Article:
The Power of Partition

There comes a day in many of our lives when you are talking with friends, family-members or roommates and you all decide it would be an amazing idea to all split the cost of something expensive.  That thing could be buying a house, a new car, a boat, a really nice television set for an apartment, or some other rather expensive item.

Sometimes this arrangement works out well and everyone is happy.

Most times issues will pop up. If issues come up then there needs to be a way to solve the problem. When the issue is due to a house or piece of land the answer is fairly well known, you can seek a partition from the court. A partition being a force sale of the land. Any co-owner of the land can seek a partition even if the other owners do not want to sell. This remedy shows up fairly often with marital homes in divorces or after family multiple members inherit land from a deceased family member.

But – what about the car, television set, or other personal property? That answer appears murkier, but is fundamentally the the same process as with a home or a piece of land. Any co-owner can ask the court to partition the personal property and force a sale. This obviously would not be a go to action for a less expensive item, but for items that have sentimental value or are high worth like a car, fine art, antiques, high-end television, or a high-end computer which could all be ten thousand dollars or more a partition may be the way to solve the disagreement.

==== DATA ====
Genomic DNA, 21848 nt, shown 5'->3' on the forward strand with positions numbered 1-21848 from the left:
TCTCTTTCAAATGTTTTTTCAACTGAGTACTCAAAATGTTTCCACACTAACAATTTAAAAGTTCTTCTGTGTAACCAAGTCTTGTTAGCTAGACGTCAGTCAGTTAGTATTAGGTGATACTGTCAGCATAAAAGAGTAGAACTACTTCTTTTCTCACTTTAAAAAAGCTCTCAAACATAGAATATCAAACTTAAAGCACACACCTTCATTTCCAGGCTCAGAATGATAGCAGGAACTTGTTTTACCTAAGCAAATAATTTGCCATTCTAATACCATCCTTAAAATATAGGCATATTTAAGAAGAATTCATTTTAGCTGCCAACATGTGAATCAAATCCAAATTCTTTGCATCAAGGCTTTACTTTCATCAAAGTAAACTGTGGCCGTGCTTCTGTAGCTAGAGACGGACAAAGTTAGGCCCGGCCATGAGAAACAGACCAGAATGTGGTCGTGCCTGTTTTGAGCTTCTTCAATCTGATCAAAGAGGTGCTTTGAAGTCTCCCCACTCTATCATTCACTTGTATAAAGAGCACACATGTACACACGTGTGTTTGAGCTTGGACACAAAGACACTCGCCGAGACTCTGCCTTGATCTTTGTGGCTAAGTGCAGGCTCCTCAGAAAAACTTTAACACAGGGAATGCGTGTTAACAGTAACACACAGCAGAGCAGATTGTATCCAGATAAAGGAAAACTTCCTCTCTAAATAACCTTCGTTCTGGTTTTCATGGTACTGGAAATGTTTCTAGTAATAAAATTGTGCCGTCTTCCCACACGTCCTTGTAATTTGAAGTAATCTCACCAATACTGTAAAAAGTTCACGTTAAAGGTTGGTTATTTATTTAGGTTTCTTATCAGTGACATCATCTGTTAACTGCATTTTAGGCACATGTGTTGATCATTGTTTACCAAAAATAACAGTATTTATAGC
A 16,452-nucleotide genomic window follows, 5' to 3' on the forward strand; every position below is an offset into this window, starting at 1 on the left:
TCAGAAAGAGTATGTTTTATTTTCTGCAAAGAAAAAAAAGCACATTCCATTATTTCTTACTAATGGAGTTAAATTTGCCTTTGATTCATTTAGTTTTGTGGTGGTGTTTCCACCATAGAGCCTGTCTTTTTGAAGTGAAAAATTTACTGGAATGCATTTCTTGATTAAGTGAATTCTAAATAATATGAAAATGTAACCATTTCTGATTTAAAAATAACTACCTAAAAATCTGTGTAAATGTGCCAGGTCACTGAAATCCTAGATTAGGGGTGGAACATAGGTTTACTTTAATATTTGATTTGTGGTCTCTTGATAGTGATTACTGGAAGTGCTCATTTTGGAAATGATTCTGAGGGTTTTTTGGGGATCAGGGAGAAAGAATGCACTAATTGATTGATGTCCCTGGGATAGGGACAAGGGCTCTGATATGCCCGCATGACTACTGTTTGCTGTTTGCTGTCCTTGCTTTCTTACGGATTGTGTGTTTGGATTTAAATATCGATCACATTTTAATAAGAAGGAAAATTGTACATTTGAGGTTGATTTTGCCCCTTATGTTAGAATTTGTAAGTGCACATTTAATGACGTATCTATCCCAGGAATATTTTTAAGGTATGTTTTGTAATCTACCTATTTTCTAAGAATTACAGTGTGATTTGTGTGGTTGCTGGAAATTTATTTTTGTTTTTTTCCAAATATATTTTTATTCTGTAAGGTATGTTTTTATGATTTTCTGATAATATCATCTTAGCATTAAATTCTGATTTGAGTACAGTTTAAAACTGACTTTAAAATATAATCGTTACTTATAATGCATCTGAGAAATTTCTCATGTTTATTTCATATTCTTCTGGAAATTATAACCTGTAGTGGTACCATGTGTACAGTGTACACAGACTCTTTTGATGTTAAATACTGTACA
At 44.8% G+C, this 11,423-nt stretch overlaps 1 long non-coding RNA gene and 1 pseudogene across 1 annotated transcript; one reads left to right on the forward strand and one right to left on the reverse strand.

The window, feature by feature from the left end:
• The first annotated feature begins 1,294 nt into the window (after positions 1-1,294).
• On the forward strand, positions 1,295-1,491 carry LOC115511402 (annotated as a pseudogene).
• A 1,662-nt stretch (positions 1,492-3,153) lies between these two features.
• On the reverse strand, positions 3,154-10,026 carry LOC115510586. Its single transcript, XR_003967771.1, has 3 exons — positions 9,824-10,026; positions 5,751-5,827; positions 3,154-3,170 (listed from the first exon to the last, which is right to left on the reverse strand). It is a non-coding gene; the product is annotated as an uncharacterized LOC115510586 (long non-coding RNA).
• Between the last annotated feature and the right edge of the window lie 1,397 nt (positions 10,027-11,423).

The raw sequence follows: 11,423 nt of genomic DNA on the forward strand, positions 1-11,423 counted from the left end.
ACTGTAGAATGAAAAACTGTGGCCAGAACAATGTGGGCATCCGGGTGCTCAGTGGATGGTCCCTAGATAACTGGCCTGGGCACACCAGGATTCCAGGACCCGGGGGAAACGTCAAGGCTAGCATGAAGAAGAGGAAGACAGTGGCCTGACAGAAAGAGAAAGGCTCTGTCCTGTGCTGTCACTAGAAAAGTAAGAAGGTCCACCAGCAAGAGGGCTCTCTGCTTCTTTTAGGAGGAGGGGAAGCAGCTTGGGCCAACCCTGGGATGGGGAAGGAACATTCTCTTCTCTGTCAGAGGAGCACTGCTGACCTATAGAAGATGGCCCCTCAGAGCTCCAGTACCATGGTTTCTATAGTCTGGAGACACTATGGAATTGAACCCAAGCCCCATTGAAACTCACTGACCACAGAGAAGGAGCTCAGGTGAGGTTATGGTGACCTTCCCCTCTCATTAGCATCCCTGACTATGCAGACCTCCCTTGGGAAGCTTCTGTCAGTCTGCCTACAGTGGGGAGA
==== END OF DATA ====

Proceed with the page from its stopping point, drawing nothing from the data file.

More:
If you find yourself in a situation where you have a sentimental item that you feel is worth the cost or a high value item, a partition action would result in the court ordering that the personal property be sold and the proceeds divided out. In such a case, even if it is five people that all went in to buy a boat together, and they are all listed as co-owners, and only one of those owners wished to sell the boat, that one person’s desire to sell is enough to ask the court to grant a partition.

If you have a disagreement with co-owners over real or personal property and you have not been able to solve the dispute, consulting with an attorney to discuss how to go forward with partitioning the real or personal property is your next step.

If you are a co-owner of property and you wish to have that property sold please contact us as or call us at (804) 423-1382 to set up an initial consultation so we can help with the next steps of the process.